News & Events
New University College Cork Project will Diversify the Irish Teaching Force
The New Avenues to Teaching project was launched at the Aula Maxima at UCC on Monday 23 April at 3.30. This project seeks to diversify the Irish teaching force by widening participation in initial teacher education programmes at University College Cork.
Minister of State for Equality, Immigration and Integration, David Stanton, joined the Vice President and Registrar Prof John O' Halloran and guests from across the University and county to launch this project. This initiative comes at a critical time amidst a shortage of teachers and complaints about the cost of postgraduate teaching courses. This project provides financial support, including placement and fee bursaries, and personal support for students from groups currently underrepresented in the Irish teaching force. These include;
- Irish travelers
- Other ethnic minorities
- students with disabilities
- lone parents
- students from target socioeconomic groups (non-manual worker group and the semi-skilled/unskilled manual worker group)
- mature students.
The project will also include a Junior Teacher Programme that will recruit and support students between the ages of 15 and 19 in their journey to becoming teachers.
Photos of this event can be found here.
This project also ties in with global issues of equality and social justice in education as highlighted by Fiona Chambers, Head of School of Education, UCC who recently attended the American Educational Research Association (AERA) 2018 conference in New York. “An inspiring theme of the AERA Presidential Address from current president, Deborah Loewenberg Ball was the drive to make the teaching profession diverse. This resonates with the raison d’etre of NAT. Professor Loewenberg Ball asserted ‘the profession responsible for developing the human beings of our society should reflect our population. Moreover, children of different races and ethnicities should ‘encounter and work with adults in school with whom they can identify and those who are different to themselves. She closed her speech by saying ‘The knowledge base of the profession requires the expertise and experience of people who are diverse with respect to race, socioeconomic status, ethnicity, language and gender. Diversity in teacher education is a world-wide issue for schools...It is wonderful for our School of Education to be part of a project that is leading the way in this respect in Ireland.”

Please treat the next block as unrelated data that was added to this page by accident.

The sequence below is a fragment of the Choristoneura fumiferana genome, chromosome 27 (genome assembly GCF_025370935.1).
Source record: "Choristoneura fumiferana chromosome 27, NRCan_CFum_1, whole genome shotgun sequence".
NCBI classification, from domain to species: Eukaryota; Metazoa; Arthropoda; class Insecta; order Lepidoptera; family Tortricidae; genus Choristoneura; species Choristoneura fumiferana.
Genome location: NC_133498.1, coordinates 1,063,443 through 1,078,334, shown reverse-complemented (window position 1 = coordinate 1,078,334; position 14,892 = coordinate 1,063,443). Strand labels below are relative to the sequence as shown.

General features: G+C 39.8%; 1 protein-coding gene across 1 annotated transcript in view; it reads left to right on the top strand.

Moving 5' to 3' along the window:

New Avenues to Teaching is funded by the Programme for Access to Higher Education (PATH) (Strand 1) which is a competitive funding scheme. This funding scheme was established by the Department of Education and Skills to support implementation of the National Plan for Equity of Access to Higher Education 2015–2019. Managed by the HEA on behalf of the Department of Education and Skills, this three-year funding initiative (2017–2020) aims to improve Equity of Access to students who have been traditionally under-represented in teaching.
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